The $2.4 billion Canada line was the BC Liberals foray into transportation Private Public Partnership or P-3. The Canada Line a capacity-constrained heavy rail metro, built as a light-metro, costing much more to build than a modern tram, with less capacity. Internationally, the Canada line is considered a classic transit “White Elephant”.
The cost to have the Canada Line rehabbed to match the present maximum legal capacity of 15,000 persons per hour per direction (as stated in Transport Canada’s Operating Certificate) for the Expo and Millennium Lines, is now between $1.5 to $2 billion dollars.
This must be done before any extension to the Canada Line can be considered.
BC Transit Rail
 
A big problem for TransLink is rumblings from Alstom indicate that production of MALM cars may cease when the last production orders have been filled in 2025, which also marks the end of service for the Detroit and Toronto MALM systems. No sales for the past 15 years may speed up the decision to abandon the proprietary railway, which would both drive up the cost of new vehicles as no other company makes MALM compatible cars and the cost of replacement parts.
The cost for light metro, especially MALM extensions, is rapidly increasing, quickly making such extensions not cost effective.
There may be no further extension to the MALM Lines after the completed Broadway subway to Arbutus! Talk of extending rapid transit to the North Shore is nothing more than political posturing, for photo-ops and sound bytes at election time.

The problem with TransLink is that you can never believe what it says; TransLink never produces a report based on the same set of assumptions.”

Former West Vancouver Clr. Victor Durman, Chair of the GVRD (now METRO) Finance Committee.

DARK CLOUDS

There has been a  change in scope for the Expo Line Extension Project to Langley, from 2 stages into a single stage project due to escalating costs.

The cost to go 7 km to Fleetwood was around $1.69 Billion to $1.72 Billion, exceeding the $1.63 Billion budget and why it is now combined into a single stage project.  According to the second stage of Translink’s 10 year funding plan and the Rapid Transit Funding Agreement for the Surrey LRT Line, roughly $165 Million of that $1.63 Billion was coming from some past but mostly future tax and fee revenues (2018-2028 period).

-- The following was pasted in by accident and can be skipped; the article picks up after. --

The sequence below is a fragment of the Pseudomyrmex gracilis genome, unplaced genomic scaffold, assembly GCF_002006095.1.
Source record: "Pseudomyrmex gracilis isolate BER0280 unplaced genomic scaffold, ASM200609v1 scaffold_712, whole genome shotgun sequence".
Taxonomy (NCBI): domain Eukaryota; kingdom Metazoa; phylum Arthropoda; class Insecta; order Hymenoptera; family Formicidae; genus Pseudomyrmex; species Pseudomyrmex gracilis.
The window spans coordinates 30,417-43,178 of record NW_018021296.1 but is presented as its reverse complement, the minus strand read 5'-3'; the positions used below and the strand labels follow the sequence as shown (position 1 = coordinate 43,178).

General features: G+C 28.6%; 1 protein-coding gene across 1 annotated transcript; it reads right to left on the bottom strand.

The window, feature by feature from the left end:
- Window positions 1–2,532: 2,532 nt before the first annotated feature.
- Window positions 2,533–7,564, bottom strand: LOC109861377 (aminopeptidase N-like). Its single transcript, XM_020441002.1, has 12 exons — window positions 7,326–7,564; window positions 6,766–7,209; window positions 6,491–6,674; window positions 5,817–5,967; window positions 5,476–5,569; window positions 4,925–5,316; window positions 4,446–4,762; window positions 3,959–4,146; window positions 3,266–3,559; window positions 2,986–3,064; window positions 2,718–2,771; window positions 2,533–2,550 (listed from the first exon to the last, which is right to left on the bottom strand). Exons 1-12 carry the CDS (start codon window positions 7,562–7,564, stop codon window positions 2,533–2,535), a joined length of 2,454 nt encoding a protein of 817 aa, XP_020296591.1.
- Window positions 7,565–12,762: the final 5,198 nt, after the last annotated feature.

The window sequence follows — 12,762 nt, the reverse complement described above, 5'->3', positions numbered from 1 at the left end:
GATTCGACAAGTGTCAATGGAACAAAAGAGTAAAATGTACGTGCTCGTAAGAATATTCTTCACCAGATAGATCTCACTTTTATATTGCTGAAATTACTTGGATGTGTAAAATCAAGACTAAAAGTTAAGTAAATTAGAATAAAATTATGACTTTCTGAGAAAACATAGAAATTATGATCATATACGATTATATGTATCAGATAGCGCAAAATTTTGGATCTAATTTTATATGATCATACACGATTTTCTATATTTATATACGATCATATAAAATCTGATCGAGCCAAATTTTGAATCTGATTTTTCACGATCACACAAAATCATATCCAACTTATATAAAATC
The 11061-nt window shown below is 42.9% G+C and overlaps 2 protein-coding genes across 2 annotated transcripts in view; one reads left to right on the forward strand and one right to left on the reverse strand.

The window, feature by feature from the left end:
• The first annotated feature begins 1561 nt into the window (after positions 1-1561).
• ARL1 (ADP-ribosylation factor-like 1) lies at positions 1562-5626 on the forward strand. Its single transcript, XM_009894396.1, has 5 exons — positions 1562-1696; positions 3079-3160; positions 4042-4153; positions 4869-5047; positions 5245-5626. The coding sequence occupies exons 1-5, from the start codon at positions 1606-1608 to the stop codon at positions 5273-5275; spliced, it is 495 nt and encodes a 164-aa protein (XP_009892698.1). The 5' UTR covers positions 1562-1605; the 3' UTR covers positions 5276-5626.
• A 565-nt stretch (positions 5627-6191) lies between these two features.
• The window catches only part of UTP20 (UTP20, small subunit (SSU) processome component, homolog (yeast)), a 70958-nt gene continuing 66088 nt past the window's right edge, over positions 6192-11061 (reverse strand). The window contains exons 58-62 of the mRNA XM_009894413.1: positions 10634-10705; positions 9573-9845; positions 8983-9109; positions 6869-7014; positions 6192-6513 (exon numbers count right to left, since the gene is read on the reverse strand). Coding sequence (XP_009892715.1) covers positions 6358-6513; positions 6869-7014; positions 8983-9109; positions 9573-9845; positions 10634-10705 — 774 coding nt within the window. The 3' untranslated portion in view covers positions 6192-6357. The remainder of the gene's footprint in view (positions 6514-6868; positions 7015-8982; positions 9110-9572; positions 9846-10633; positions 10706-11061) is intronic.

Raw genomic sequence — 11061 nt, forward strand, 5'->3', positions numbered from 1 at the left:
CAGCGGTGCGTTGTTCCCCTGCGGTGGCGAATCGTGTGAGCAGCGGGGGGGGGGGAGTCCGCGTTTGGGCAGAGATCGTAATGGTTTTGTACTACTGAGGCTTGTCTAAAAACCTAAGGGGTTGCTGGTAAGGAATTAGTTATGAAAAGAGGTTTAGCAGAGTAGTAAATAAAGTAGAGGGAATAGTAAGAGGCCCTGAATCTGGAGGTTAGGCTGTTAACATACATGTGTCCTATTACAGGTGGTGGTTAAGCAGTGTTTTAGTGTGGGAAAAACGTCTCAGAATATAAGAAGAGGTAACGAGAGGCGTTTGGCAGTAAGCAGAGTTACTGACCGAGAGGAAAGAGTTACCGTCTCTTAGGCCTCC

Translink’s local fuel taxes, development charges, parking fees, property tax increases as well as targeted amounts of Translink’s own passenger revenues were to help fund roughly 8.6% of the $7.3 Billion Second Stage of the 10 year funding plan, roughly $627.8 Million in total. This plan included the Broadway Millennium Line Extension to Arbutus, the Surrey LRT Line and many, many other smaller capital programs.So far, the Translink funding for the Broadway extension is unaffected. However, because of the pandemic, Translink is short $78.8 Million in planned revenues from 2019 and 2020 (their figures not mine), 2021 is not done yet and it may take years for Translink revenues to return to pre-pandemic levels. So it’s not $1.63 Billion in existing rapid transit funding, it’s actually around $1.55 Billion and dropping.

A new business case and a new funding plan is needed for the Expo Line extension and it will take 2 to 3 years to redo this process: No business case, no funding plan. Translink isn’t even involved in the project management anymore, as it is now a provincially run project. Translink may not be capable of being a full financial partner in this project or any other large capital project for some time, due to its current budget issues. This is not good news for the Surrey Extension and even worse news for the North Shore.

A dark financial cloud on the horizon is beginning to appear larger. Translink had to begin serious final planning and engineering on the second stage of the Broadway Millennium Line extension from Arbutus to UBC by 2024, if construction is to begin in 2026.

They estimate this extension project to cost between $4.98 to $5.12 Billion for the planned 7.3 km long tunnel and above grade structure into UBC, that’s right now, 2021.

The actual date of final bidding and procurement will determine its actual final cost, when that is complete the final total will be known. The cost of the Broadway Millennium Line extension from Arbutus to UBC is predicted to be between $4.98 and $5.12 Billion and the cost is growing between $158 to $164 Million every year due to the current estimate of inflation. August’s inflation rate was 4.1% and recent news reports have this figure climbing higher.